Among the questions raised by the scandal that allowed the German car maker Volkswagen to sell 11 million vehicles containing software that cheats emissions tests, many will ask why the regulators failed to notice and halt the practice. The answer is not complicated. Regulated industries exert massive, discreet pressure on regulators such as the US Environmental Protection Agency (EPA), to stop them doing their jobs properly.
The research community has an opportunity here. It must use the Volkswagen crisis to highlight a broader problem: how regulatory science is funded, conducted and used. Long a poor relation of more prestigious investigations, this brand of applied science plays a crucial but much-neglected part in enforcing rules and saving lives.
It was a small academic team led by Daniel Carder, an engineer at West Virginia University’s Center for Alternative Fuels, Engines and Emissions at Morgantown, that did the real-world 2012 emissions tests which brought the Volkswagen case to light. The work was paid for by a small grant from the International Council on Clean Transportation (ICCT) in Washington DC, a non-profit outfit of the type that many in the scientific and political establishments are inclined to disdain.
The ICCT was set up in 2001 “as a counterweight to the influence of the global automobile and energy industries in policy debates” and is staffed by several former employees of the EPA, the regulator responsible for policing car emissions in the United States. The EPA has a research and development budget of US$537 million this year. The US National Institute of Environmental Health Sciences, part of the National Institutes of Health, has a budget of $665 million. The budget of the European Union’s Joint Research Centre — which, to be fair, had already published work highlighting flaws in emissions-testing regimes — is about €330 million (US$371 million).
Why, then, does it take a $50,000 grant from an obscure non-profit organization to expose what seems to be a systematic and widespread effort by Volkswagen, going back at least to 2009?
Almost every public discussion about industry regulation and the regulatory science that supports it concerns ‘regulatory reform’: a euphemism, in far too many cases, for the relentless process whereby those who are regulated push back against the regulator.
“The EPA is not ensuring the efficacy of its own regulations. That can and should change.”
With exquisite timing, for example, Jeb Bush, the former governor of Florida and possible Republican nominee for next year’s US presidential election, published an opinion piece on 22 September — perhaps written before the Volkswagen scandal broke — promising to regulate the regulators. He singled out EPA rules on clean water and carbon dioxide for repeal. “We are a nation of free men and women who are capable of achieving far more than liberals and regulators believe possible,” Bush grandly declared.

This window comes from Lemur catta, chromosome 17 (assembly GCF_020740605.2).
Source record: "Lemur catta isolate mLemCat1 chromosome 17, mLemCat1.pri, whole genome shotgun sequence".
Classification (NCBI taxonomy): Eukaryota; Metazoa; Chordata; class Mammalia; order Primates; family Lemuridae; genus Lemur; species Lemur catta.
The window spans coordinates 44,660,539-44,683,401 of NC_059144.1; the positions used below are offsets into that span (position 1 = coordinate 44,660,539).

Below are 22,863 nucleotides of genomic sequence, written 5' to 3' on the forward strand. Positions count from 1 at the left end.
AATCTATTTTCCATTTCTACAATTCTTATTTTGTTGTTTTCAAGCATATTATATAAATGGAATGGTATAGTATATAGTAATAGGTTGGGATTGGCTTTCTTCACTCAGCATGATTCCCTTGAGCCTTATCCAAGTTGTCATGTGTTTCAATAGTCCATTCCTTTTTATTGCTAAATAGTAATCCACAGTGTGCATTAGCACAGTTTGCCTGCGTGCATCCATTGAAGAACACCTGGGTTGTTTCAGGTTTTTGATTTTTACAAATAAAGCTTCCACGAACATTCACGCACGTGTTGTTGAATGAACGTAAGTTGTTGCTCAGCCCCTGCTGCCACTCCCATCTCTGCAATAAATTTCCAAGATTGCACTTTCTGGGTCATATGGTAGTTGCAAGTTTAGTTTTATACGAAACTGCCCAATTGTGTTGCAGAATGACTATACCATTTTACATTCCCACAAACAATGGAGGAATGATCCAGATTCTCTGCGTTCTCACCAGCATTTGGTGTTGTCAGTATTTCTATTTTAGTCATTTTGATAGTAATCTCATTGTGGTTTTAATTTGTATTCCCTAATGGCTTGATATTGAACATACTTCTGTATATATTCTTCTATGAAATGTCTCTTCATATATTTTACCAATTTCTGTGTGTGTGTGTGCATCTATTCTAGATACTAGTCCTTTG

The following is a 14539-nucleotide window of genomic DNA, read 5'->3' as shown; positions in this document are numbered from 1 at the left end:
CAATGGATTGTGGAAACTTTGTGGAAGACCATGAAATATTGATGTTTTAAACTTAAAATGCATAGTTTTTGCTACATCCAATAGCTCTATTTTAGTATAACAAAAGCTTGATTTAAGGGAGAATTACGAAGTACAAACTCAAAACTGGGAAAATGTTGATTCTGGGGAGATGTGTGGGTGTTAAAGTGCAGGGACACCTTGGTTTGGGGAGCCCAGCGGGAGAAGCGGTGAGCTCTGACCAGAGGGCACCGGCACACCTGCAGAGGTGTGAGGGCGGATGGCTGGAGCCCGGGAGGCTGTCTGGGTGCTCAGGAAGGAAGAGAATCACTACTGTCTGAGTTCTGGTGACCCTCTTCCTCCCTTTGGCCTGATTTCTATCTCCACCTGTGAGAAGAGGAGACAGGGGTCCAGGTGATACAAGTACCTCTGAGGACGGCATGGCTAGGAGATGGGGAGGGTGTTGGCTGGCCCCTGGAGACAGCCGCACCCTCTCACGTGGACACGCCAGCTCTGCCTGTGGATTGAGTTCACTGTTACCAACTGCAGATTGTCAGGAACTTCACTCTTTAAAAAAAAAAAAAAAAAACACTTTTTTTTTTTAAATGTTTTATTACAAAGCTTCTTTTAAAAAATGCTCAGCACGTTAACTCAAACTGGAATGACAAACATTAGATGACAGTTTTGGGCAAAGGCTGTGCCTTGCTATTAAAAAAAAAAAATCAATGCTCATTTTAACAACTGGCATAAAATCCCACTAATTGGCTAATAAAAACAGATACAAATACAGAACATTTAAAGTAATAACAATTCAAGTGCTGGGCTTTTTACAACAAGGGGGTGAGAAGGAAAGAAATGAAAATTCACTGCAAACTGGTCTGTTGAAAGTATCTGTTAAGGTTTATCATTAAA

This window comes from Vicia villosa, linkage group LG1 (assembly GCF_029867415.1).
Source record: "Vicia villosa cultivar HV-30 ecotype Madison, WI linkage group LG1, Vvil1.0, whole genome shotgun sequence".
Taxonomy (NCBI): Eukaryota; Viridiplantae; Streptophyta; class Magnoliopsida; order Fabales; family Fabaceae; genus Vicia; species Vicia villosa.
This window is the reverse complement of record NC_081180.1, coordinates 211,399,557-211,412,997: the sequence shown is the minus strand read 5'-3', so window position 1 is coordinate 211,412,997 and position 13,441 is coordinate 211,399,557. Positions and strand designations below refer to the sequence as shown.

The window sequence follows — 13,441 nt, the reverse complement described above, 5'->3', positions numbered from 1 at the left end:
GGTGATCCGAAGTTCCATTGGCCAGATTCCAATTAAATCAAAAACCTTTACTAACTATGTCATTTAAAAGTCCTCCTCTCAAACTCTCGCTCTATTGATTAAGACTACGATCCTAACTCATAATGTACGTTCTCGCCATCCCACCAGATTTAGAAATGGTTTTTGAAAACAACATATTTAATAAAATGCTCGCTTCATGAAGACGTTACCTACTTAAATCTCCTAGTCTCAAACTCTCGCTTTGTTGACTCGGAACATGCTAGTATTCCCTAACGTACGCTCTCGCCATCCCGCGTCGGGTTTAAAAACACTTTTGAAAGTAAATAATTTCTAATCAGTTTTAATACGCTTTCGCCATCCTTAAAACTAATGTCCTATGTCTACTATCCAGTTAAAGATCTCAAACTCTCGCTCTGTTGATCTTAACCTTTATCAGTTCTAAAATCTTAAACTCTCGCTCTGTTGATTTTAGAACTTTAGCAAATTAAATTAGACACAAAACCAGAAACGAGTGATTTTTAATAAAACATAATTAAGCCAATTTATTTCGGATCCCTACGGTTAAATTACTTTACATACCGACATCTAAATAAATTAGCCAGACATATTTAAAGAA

It would be wrong, however, to suggest that only conservatives such as Bush encourage regulators to be bullied. Everyone has been at it. In Europe, for example, successive governments in France, the United Kingdom and Germany have each been lobbying the European Commission for years, to block the planned introduction of more-realistic emissions tests for diesel engines.
Since the findings went public, it has emerged that the EU Joint Research Centre had already conducted tests that produced damning indictments of the existing regulations — if not of the vehicle companies. The EU is now moving ponderously towards more rigorous, on-road testing of car emissions, due to be introduced in 2016.
Who is best placed to conduct important regulatory science? It is not going to be done by the regulated industries or by academics who want to pursue friendly relations with those industries. (One positive side effect of the scandal could be to highlight the extent to which even companies with good public reputations, such as Volkswagen, carry agendas.)
Work that second-guesses the regulators is also unlikely to be supported by ‘pure’ science agencies, such as the US National Science Foundation. These agencies tend to avoid regulatory science because it is politically risky, as well as being prone to dismissal by programme managers as routine, or uninteresting.
There are two possible solutions. Basic-research agencies could open up more funding calls devoted expressly to regulatory science. Most politicians would resist that, but given recent events, some might support it. And regulators themselves need to ask tougher questions about how their rules are being implemented. The serendipitous nature of the Volkswagen case — in which the problem was brought to the attention of California and federal regulators by the Carder team’s investigation — suggests that, for whatever reason, the EPA is not ensuring the efficacy of its own regulations. That can and should change.
This unfolding saga should, at least, lend regulators more heft and political support in the never-ending battle with their crafty and well-resourced charges.
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